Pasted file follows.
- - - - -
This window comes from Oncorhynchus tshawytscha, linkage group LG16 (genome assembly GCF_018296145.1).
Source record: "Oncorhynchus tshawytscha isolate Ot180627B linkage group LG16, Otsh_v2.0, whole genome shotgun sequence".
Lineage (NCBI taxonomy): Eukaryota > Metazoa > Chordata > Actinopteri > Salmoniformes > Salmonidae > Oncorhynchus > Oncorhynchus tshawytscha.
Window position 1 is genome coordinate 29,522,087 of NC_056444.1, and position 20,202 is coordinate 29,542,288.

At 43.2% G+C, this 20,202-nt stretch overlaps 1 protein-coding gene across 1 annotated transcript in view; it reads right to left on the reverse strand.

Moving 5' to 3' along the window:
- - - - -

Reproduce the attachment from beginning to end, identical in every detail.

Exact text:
This window comes from Oncorhynchus tshawytscha, linkage group LG16 (genome assembly GCF_018296145.1).
Source record: "Oncorhynchus tshawytscha isolate Ot180627B linkage group LG16, Otsh_v2.0, whole genome shotgun sequence".
Lineage (NCBI taxonomy): Eukaryota > Metazoa > Chordata > Actinopteri > Salmoniformes > Salmonidae > Oncorhynchus > Oncorhynchus tshawytscha.
Window position 1 is genome coordinate 29,522,087 of NC_056444.1, and position 20,202 is coordinate 29,542,288.

At 43.2% G+C, this 20,202-nt stretch overlaps 1 protein-coding gene across 1 annotated transcript in view; it reads right to left on the reverse strand.

Moving 5' to 3' along the window: